Jason Ryan sent me a link to his quick write up about the article for dwm, an early window manager, being flagged for removal under Wikipedia’s guidelines for notability. The notice appears to have gone up just within the past day or two. Sifting through the talk page for the proposed deletion is informative, even after factoring out the inevitable trolling and meat puppetry.
The main problem is that most free software and open source projects never get significant coverage by the kinds of sources Wikipedia would like to consider. It doesn’t mean those projects haven’t made significant contributions to software as a whole or the underlying computer science. According to the commenters on the deletion notice, dwm pioneered a particular technique for laying out out program windows that was directly adopted by many subsequent projects.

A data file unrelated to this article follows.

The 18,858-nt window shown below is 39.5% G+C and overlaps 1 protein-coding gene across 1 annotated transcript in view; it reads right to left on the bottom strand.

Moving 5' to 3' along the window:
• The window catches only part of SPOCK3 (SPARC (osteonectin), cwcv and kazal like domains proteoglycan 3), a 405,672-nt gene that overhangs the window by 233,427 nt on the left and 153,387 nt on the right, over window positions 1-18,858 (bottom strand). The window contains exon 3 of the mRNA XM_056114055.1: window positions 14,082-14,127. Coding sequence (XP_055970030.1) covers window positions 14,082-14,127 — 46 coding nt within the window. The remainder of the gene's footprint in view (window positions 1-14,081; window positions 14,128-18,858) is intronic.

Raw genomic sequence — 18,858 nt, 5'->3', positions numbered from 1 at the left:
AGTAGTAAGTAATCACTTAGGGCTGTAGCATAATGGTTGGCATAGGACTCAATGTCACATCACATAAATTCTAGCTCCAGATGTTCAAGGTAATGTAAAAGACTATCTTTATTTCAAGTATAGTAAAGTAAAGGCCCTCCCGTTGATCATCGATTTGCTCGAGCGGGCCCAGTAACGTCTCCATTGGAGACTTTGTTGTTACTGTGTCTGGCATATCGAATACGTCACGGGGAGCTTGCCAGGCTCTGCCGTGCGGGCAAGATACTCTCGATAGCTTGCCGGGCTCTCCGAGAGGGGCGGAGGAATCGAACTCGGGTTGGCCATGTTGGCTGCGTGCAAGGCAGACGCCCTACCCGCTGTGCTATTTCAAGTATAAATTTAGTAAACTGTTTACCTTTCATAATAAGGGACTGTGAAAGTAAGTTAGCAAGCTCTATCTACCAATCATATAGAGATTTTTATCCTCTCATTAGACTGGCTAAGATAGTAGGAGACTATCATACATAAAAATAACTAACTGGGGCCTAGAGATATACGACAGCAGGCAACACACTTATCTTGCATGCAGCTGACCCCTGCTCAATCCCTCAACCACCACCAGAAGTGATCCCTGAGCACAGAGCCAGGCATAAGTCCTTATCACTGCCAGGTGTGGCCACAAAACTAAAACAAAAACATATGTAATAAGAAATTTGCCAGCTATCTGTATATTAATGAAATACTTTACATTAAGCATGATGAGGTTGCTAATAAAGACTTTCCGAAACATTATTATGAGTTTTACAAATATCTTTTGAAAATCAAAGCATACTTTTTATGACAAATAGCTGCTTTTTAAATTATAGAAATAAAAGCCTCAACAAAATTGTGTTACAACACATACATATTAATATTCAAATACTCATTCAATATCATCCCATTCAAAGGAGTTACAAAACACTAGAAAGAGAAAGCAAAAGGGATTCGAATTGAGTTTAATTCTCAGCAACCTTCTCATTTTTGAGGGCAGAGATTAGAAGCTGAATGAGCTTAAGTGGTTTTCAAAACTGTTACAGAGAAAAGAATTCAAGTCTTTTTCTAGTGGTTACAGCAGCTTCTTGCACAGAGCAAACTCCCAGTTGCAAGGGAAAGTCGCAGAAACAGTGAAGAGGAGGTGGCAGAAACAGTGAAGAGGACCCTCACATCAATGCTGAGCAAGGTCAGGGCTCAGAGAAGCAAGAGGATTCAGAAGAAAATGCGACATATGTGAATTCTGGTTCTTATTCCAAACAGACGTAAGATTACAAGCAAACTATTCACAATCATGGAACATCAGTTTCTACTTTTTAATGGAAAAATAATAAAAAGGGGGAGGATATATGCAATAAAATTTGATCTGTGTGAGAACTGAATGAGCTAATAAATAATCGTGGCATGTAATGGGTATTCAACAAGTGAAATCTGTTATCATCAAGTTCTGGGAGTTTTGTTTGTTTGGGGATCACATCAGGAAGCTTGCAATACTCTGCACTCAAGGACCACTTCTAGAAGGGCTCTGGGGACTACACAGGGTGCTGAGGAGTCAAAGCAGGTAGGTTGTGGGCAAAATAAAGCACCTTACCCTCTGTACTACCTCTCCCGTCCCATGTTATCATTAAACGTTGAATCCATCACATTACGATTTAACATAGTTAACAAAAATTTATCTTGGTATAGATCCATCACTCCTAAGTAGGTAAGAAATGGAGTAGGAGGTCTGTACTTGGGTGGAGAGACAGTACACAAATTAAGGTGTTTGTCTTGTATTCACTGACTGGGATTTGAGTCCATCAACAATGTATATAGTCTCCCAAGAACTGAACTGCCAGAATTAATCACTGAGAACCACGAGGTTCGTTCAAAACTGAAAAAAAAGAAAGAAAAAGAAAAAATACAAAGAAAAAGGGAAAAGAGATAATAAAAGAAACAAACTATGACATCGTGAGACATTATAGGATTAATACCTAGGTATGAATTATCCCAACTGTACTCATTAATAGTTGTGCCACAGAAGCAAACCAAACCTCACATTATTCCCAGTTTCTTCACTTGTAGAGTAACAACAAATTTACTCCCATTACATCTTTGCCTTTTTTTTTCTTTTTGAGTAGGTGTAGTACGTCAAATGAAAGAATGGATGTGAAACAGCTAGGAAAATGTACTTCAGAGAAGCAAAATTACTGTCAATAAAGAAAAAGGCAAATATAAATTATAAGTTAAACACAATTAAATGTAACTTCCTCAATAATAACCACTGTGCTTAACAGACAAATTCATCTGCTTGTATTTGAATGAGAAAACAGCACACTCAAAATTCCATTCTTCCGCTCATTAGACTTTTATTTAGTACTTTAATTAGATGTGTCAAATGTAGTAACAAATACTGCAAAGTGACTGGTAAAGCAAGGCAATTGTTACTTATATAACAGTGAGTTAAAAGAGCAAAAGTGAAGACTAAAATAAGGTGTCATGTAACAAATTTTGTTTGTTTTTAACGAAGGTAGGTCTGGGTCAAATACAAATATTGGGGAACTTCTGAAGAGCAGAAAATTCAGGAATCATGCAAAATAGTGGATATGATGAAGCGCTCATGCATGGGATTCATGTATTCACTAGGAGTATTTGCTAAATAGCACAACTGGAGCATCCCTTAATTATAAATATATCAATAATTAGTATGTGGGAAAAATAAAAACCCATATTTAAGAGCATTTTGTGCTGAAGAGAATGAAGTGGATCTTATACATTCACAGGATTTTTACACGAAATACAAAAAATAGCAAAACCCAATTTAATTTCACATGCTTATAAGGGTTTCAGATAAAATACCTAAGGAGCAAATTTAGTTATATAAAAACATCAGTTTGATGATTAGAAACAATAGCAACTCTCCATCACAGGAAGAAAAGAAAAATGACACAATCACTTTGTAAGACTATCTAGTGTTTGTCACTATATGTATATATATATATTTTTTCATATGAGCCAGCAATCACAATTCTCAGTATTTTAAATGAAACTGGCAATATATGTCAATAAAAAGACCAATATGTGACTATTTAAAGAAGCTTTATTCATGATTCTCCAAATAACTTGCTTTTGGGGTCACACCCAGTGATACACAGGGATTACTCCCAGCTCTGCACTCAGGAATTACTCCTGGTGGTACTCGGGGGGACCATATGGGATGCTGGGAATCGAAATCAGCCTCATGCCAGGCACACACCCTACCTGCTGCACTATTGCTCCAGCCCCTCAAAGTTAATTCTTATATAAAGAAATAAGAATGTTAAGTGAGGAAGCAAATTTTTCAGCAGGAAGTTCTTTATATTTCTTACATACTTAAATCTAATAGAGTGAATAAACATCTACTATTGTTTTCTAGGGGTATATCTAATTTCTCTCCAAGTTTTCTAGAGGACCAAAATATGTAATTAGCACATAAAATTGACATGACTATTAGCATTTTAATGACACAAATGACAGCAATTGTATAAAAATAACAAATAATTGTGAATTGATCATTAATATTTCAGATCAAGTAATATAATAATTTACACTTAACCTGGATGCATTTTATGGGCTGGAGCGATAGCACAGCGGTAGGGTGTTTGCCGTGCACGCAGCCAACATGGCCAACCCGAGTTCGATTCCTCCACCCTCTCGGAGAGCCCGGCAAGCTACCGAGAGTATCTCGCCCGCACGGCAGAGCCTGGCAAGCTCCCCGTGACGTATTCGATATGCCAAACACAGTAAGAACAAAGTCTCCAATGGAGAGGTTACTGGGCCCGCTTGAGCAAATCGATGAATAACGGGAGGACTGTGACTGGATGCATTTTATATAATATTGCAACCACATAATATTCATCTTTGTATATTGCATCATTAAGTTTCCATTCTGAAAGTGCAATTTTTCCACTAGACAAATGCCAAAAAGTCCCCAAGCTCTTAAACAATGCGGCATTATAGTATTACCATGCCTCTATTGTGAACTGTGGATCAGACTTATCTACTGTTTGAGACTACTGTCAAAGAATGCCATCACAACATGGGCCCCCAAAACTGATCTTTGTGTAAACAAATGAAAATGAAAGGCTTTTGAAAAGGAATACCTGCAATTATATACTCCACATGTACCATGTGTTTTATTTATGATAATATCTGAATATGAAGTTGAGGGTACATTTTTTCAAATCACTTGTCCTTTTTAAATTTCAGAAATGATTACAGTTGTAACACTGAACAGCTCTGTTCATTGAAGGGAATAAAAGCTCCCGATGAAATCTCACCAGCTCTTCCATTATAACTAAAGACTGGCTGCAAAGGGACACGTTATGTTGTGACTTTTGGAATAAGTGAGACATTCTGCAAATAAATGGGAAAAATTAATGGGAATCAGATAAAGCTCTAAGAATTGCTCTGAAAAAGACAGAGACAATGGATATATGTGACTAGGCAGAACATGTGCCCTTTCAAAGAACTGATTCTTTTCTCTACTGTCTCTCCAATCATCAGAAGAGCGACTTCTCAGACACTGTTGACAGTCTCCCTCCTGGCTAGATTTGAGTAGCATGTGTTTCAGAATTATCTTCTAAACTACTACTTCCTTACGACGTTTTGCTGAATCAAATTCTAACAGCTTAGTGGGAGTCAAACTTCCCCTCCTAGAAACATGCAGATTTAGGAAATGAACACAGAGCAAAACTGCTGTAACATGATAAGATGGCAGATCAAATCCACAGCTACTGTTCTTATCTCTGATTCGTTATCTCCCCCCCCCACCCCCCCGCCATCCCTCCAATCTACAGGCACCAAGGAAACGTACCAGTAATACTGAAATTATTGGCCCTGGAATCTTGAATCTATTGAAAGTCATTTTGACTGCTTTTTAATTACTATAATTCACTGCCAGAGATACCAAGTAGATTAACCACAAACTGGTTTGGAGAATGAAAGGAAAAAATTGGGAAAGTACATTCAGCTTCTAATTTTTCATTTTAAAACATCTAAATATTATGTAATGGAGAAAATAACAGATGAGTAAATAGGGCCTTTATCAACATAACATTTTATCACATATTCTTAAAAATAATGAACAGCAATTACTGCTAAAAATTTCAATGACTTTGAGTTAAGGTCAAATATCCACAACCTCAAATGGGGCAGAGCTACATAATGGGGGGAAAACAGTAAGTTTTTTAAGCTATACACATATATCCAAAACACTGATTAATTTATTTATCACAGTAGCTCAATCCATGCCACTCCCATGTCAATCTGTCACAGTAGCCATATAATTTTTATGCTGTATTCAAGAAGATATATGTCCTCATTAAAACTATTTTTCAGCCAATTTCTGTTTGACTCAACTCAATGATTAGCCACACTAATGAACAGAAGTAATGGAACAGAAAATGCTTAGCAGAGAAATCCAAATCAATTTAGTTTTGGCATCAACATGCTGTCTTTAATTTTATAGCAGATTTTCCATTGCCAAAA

I don’t think it would be hard to come up with exceptional rules for free software and open source projects based on availability of sources, depth of version control history, or any number of other metrics in terms of adoption and support. However, how do you sustain this sort of exceptionalism for the next article representing a class of things for which the notability guidelines so thoroughly fail.
I don’t know the answer to this conundrum but I also have to wonder how widespread this problem is. I suspect that the frequency of such deletions may be small enough for the time being that the case-by-case deliberation may work just fine. I’d like to see a broader analysis before I agree with the practical need for exceptions or even more systemic changes to Wikipedia’s guidelines, as much as I agree with the objections in this case solely on principle.